Portfolio , Retirement


In an earlier post on risk management I discussed various methods of managing downside risk in a portfolio. One method I mentioned was a momentum strategy based on moving averages. Most would call such a strategy a market timing strategy even though that brings up a lot of negative connotations despite the fact that it works amazingly well. In today’s post I’ll discuss my favorite trend following system, how it has performed in the past, and how you can take advantage of it to reduce your risk.

I’m sure you’ve heard it before a million times – ‘you can’t time the market’, buy and hold is the best long term strategy to produce wealth, the market is efficient, 90% of mutual funds fail to outperform the market, etc… There is a lot of truth to these statements and a lot of data to support these claims. I don’t want to go into those here. Its not necessary. The fact is that despite the data most investors do try and time the market. Most investors can’t implement a true buy and hold strategy. Why? Emotion. Or more technically because of our behavioral biases. We get scared out of down markets and we chase up markets often to our detriment. And in happens across all asset classes, not just stocks. Morningstar, measures investors returns (actual returns posted by investors) versus the posted asset class returns on a periodic basis. Here is what they found most recently, investor returns in the last decade:

Across all asset classes investors under perform the respective asset classes. So, despite all the prescriptive advice, investors can’t tame their emotions. This is devastating especially to retirement portfolios. This is yet another reason that everyone needs to have a risk management strategy that deals with the reality of behavioral biases. A mechanical strategy like a trend following moving average strategy fits this bill nicely.

Momentum strategies, aka trend following strategies, work, despite what the die hard efficient market academics say. There is a great deal of fundamental work that has been done in this area and it consistently shows these strategies outperform. I’ve looked into many of these and my favorite by far is one based on the 200-day moving average of an asset class. Mebane Faber at World Beta has done a lot of work in this area and it is his strategy that I outline here. His paper, ‘Tactical Momentum Based Investing ‘ is where the data in this post is from. The basics of the strategy are simple; you have a diversified portfolio of asset classes, then you get long an asset class when its above its 200 day moving average and you exit the asset class,going  into cash, when its below its 200 day moving average. That’s it. The holding into various asset classes takes advantage of  the benefits of diversification, while the moving averages prevent you from losing too much on the downside and get you back in when the trend is up. The strategy works across all asset classes by improving risk adjusted returns. Here are the results of this strategy versus buy and hold from 1973 to 2008 for a portfolio diversified among five assets classes; US stocks, Int’l stocks, bonds, real estate, and commodities.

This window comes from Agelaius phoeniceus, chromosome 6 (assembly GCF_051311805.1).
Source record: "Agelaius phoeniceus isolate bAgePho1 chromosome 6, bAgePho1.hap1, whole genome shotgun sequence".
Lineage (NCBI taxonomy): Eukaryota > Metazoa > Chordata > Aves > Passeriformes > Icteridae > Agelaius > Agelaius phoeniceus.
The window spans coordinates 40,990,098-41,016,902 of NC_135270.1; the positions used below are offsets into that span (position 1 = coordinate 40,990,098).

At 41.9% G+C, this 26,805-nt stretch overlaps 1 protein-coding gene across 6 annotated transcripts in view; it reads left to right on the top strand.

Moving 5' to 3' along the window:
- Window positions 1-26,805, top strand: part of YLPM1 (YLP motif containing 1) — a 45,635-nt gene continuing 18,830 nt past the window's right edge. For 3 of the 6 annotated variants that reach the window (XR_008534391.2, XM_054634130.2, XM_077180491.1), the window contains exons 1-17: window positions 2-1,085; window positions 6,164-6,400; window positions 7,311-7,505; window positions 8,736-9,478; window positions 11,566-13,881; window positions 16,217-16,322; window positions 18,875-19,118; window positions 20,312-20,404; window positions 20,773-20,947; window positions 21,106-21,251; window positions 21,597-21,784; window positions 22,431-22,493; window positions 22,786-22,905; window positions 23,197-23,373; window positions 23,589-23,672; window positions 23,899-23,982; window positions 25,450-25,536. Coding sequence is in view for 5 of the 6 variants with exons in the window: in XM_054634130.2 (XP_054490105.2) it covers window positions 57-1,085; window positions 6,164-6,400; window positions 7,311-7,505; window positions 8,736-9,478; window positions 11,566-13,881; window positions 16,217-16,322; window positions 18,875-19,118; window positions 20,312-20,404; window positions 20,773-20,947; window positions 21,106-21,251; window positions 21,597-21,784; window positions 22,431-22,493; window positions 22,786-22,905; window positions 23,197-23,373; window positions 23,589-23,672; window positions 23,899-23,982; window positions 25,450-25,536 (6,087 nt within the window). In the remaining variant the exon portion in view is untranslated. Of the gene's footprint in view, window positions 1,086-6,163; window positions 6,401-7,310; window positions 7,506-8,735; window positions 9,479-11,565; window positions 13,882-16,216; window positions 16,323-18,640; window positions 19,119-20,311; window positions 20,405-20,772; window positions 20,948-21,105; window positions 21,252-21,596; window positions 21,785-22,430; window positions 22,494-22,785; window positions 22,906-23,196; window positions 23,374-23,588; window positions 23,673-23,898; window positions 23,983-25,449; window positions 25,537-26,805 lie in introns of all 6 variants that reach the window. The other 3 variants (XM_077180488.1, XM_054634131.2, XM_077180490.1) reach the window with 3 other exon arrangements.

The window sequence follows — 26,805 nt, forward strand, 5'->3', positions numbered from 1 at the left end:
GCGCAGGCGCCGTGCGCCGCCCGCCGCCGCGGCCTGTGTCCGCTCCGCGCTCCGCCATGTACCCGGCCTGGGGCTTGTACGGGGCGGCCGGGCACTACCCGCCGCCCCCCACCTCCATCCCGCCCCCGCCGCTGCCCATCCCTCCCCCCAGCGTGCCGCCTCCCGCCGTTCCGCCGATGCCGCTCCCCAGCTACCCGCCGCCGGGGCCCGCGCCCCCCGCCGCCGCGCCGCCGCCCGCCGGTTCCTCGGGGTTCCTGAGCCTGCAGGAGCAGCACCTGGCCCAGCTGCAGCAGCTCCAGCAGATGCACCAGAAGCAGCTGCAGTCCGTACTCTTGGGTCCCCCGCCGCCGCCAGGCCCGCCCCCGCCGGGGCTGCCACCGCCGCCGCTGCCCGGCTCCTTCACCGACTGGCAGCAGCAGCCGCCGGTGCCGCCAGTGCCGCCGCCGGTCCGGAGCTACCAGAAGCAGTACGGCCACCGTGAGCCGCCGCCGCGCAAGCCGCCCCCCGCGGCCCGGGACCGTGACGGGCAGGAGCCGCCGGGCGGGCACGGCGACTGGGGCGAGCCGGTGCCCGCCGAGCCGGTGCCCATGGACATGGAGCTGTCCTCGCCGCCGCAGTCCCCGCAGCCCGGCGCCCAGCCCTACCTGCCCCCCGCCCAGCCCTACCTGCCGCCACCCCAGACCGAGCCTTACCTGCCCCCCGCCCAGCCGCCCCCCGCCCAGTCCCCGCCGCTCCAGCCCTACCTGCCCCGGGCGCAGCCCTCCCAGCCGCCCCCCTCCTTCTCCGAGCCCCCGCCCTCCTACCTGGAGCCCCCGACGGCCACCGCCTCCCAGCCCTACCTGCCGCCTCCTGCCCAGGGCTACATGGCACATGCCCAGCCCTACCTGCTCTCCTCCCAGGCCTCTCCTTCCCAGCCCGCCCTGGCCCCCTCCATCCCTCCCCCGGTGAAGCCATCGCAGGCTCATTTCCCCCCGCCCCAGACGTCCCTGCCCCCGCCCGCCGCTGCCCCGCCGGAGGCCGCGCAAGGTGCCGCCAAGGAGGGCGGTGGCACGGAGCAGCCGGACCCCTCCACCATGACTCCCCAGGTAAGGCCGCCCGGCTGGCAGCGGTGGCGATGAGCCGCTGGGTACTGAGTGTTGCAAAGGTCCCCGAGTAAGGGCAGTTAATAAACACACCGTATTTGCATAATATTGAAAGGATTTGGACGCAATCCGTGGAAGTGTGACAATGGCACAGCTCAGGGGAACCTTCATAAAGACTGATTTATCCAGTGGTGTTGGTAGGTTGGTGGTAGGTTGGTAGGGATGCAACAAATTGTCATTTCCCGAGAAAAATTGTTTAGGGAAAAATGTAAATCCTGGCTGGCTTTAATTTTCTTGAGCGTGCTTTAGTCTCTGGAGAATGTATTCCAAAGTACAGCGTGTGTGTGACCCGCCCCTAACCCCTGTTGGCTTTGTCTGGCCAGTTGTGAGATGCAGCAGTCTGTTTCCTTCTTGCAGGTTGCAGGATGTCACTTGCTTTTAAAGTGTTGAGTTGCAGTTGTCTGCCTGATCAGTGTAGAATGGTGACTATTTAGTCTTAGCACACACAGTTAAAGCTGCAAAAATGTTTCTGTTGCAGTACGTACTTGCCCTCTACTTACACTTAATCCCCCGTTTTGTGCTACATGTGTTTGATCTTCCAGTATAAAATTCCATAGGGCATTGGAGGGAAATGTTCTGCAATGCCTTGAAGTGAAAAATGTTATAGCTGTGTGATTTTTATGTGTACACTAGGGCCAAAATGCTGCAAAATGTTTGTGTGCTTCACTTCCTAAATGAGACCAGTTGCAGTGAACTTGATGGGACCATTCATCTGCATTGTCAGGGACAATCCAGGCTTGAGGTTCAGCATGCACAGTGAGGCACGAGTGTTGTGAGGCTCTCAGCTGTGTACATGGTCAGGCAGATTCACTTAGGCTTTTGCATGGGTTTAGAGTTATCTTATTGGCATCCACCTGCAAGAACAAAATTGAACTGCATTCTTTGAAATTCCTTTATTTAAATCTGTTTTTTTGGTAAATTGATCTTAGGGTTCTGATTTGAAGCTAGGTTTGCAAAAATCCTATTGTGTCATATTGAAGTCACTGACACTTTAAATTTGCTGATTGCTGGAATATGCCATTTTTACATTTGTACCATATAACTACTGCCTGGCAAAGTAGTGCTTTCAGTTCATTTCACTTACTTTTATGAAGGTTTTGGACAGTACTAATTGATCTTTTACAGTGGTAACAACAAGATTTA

And here are the portfolios statistics versus buy and hold.

So, you get higher returns, less volatility, and more importantly much lower drawdowns. How much different would you have felt in 2008 if your overall portfolio was down a worst case 9.53% versus 35.98%! I bet you would have had a bit less anxiety particularly if you were a retiree relying on portfolio withdrawals to fund your lifestyle.

Another great aspect of Mebane’s system is that it is easy to implement and low cost. It uses highly traded low cost ETFs and is only updated once a month. Most investors would have no problem implementing such a system. Mebane has also recently launched an ETF that specifically implements this strategy. That would be an even easier option as well. I’m currently looking into the details of his new ETF.

In summary, for investors who don’t have the time or inclination to invest in individual stocks this is a great way to invest, particularly for retirees looking to limit the downside, and keep those pesky emotions at bay. And I have an inkling that such a strategy would allow for a higher SWR in retirement (something I’m researching now).

Update, Nov 12 2010: The Kirk Report had a great interview with Mebane Faber. Read it all here .

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32 thoughts on “ Reducing risk and enhancing returns through market timing

  1. Paul,

    Very interesting and is something I want to follow up on and try to understand. Would it be possible to outline an example based on actual recent averages of how this works?


  2. Hi Paul,

    I went to the link you included ( http://www.mebanefaber.com/timing-model/ )

    I just want to make sure I understand. In the first graph (US Stocks). If I am reading it correctly, the blue line is the 200 day moving average and the black line is the actual monthly close. From approx April 2008 to April 2009, the Average was above the actual which would say we should be out of the market, and from approx April 2009 to April 2010, the average was below the actual which says we should have been in the market… Today the Actual is above the average… so we should be in the market.